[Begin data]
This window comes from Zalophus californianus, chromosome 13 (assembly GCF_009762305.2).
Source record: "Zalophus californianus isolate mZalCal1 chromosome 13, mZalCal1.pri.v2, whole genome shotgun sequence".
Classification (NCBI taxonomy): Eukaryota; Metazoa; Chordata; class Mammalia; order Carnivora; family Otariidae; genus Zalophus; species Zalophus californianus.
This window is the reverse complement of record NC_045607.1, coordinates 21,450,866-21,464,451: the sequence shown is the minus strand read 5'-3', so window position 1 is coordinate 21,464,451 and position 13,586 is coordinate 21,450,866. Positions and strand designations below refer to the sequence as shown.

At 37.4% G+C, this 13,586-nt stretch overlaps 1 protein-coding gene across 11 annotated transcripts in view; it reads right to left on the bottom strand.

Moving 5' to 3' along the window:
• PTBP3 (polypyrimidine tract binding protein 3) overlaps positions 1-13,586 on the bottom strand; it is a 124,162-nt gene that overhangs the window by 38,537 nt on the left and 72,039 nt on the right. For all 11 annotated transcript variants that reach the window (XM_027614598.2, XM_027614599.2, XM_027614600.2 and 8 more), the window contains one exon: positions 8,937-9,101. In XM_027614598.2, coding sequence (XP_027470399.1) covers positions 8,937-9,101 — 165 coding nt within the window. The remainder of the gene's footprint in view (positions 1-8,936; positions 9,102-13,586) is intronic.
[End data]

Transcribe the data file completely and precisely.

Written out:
This window comes from Zalophus californianus, chromosome 13 (assembly GCF_009762305.2).
Source record: "Zalophus californianus isolate mZalCal1 chromosome 13, mZalCal1.pri.v2, whole genome shotgun sequence".
Classification (NCBI taxonomy): Eukaryota; Metazoa; Chordata; class Mammalia; order Carnivora; family Otariidae; genus Zalophus; species Zalophus californianus.
This window is the reverse complement of record NC_045607.1, coordinates 21,450,866-21,464,451: the sequence shown is the minus strand read 5'-3', so window position 1 is coordinate 21,464,451 and position 13,586 is coordinate 21,450,866. Positions and strand designations below refer to the sequence as shown.

At 37.4% G+C, this 13,586-nt stretch overlaps 1 protein-coding gene across 11 annotated transcripts in view; it reads right to left on the bottom strand.

Moving 5' to 3' along the window:
• PTBP3 (polypyrimidine tract binding protein 3) overlaps positions 1-13,586 on the bottom strand; it is a 124,162-nt gene that overhangs the window by 38,537 nt on the left and 72,039 nt on the right. For all 11 annotated transcript variants that reach the window (XM_027614598.2, XM_027614599.2, XM_027614600.2 and 8 more), the window contains one exon: positions 8,937-9,101. In XM_027614598.2, coding sequence (XP_027470399.1) covers positions 8,937-9,101 — 165 coding nt within the window. The remainder of the gene's footprint in view (positions 1-8,936; positions 9,102-13,586) is intronic.